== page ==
While it is not known how it makes its decisions, Facebook will sometimes remove content in response to government requests.

According to its own records, Facebook has complied with almost 60 percent of Israeli government requests for data on users. It has also restricted 236 pieces of content at the government’s request. This data is sometimes used to prosecute Palestinians.

This does not include the additional content the company censors in response to “flaggings” or in compliance with its own terms of service.

While the Communications Decency Act does include a provision that shields companies from responsibility for its users’ activities, York says that when it comes to so-called terrorism, companies appear to already operate under the assumption that material support laws apply to them. In other words, they can’t host speech from a US-designated terrorist organization.

“This is an open legal question,” according to York, “there’s no case law that seems to apply, but given the risk of penalties the lawyers for these companies err on the side of caution.”

Over the years, the Anti-Terrorism Act has been roundly criticized by civil liberties advocates who say it has been used to prosecute people and organizations for tenuous relationships with countries or territories that are merely associated with so-called terrorist groups.

This week’s case is among the first to argue that an Internet company is liable for its users’ activity.

Earlier this year the father of a woman killed in the Paris attacks sued Google, Facebook and Twitter alleging “material support” to extremists.

In another case, the widow of an American killed in Jordan last November sued Twitter under the Anti-Terrorism Act arguing the site gave voice to the Islamic State.

The batch of new lawsuits challenge the “safe harbor” provision in the US Communications Decency Act, which shields companies from responsibility for its users’ activities.

But companies also have no legal obligation to protect a user’s free speech.

Palestinians have no protection

While US courts may throw out the case against the company, Palestinians’ speech on Facebook has no such safeguard.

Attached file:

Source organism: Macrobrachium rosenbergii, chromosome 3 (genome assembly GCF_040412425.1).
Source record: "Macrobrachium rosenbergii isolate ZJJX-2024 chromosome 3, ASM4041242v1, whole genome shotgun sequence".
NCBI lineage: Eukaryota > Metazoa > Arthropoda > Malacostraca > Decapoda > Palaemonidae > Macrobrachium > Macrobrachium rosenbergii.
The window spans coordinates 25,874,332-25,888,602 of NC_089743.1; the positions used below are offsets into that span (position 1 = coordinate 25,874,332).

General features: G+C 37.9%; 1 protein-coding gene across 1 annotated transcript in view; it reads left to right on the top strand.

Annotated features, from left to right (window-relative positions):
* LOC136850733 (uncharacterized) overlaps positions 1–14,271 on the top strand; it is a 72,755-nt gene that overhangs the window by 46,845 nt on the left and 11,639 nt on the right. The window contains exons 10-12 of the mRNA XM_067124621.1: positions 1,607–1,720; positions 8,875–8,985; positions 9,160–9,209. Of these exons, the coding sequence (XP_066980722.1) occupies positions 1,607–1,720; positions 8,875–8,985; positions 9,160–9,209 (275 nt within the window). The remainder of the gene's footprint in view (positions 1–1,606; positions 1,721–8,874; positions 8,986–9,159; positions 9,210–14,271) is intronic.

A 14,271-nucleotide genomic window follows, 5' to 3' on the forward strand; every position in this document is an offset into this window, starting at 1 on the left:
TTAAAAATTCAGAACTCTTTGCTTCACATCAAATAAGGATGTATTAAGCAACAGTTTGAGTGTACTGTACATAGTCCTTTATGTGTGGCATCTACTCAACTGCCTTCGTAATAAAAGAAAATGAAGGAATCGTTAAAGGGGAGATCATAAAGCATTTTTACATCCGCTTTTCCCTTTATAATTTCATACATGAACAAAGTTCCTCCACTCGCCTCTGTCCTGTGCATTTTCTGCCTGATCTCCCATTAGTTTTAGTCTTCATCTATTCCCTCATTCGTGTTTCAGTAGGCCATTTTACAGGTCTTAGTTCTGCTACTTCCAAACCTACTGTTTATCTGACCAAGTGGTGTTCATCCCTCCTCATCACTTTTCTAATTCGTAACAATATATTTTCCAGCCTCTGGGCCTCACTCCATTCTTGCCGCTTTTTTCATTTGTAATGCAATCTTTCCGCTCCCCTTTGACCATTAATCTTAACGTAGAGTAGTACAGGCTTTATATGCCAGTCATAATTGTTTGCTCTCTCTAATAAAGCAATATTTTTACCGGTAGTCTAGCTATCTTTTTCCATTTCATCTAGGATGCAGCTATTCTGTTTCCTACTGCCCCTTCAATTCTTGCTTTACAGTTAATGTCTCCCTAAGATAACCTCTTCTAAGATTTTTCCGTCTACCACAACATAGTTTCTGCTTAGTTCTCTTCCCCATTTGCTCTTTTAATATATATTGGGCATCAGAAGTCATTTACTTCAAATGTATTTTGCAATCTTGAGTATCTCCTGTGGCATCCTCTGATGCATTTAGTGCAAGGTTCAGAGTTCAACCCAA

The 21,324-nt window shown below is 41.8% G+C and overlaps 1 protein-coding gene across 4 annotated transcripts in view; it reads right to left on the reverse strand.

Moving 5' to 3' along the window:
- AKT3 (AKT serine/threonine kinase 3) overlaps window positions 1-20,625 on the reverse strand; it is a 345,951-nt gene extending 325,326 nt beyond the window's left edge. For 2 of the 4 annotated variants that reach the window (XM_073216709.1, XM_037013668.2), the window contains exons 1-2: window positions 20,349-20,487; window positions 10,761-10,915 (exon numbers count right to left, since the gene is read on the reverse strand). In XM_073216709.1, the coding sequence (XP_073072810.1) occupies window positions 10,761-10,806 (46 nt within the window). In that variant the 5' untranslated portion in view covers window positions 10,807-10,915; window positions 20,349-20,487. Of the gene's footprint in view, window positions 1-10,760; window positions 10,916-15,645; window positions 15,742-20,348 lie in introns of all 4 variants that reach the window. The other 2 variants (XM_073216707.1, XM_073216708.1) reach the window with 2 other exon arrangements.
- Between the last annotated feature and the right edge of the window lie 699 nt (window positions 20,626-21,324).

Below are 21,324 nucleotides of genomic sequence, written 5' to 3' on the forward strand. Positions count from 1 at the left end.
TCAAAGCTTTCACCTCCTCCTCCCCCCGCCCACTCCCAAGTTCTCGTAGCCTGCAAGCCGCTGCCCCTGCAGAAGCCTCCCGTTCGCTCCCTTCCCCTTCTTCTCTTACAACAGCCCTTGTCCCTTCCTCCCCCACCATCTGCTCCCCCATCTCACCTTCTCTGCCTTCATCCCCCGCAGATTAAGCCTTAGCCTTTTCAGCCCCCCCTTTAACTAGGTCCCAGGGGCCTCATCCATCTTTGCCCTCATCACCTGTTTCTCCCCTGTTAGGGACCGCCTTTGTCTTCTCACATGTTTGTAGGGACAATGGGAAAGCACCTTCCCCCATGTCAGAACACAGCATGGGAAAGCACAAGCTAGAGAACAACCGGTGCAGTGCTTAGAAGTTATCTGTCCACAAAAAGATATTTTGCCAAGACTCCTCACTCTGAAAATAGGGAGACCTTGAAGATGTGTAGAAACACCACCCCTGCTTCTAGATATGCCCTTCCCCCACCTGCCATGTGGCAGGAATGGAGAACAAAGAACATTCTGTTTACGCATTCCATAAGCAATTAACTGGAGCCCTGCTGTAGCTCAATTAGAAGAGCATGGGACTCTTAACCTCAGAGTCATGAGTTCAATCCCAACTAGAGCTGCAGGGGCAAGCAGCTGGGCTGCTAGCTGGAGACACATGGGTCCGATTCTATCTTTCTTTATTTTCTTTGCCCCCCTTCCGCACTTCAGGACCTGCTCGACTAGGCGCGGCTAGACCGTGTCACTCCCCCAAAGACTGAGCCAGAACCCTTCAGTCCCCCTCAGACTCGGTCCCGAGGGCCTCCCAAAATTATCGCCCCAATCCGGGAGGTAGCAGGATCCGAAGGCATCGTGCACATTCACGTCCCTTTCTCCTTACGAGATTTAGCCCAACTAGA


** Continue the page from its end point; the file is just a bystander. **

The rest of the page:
Over the last 10 months, Israel has increasingly arrested Palestinians for statements made on social media, charging them with “incitement.”

For example, Palestinian poet Dareen Tatour is charged with incitement and faces up to five years in prison for a poem she wrote and posted on YouTube. Tatour is a citizen of Israel.

The Israeli military has also charged the Palestinian astrophysicist Imad Barghouthi with incitement for statements allegedly made on social media.

In March, Israeli public security minister Erdan and justice minister Ayelet Shaked announced the formation of a task force dedicated to monitoring Palestinian social media.




Five years for a poem. That sounds about right.

What do you get for a symphony?


Since when facebook and Justice belong to the orders of a terrorist group and Israeli Mossad? It is that in democratic Western countries there is freedom of expression and no organization has the right to cut it


Since when are the occupied NOT supposed to hate their occupiers? Palestinians are the only group in the whole world not allowed to hate their occupier.


Is some hate speech ok and other hate speech not ok? Evidently so....


Isn't this just a syphoning off of monies from Facebook.
Isn't the lawsuit a pretex, so as to move monies from Facebook to Israel.
To make it look legitimate.
I think so.
FRAUD by another name.

Charlotte Silver

Charlotte Silver's picture

Charlotte Silver is an independent journalist and regular writer for The Electronic Intifada. She is based in Oakland, California and has reported from Palestine since 2010. Follow her on Twitter @CharESilver.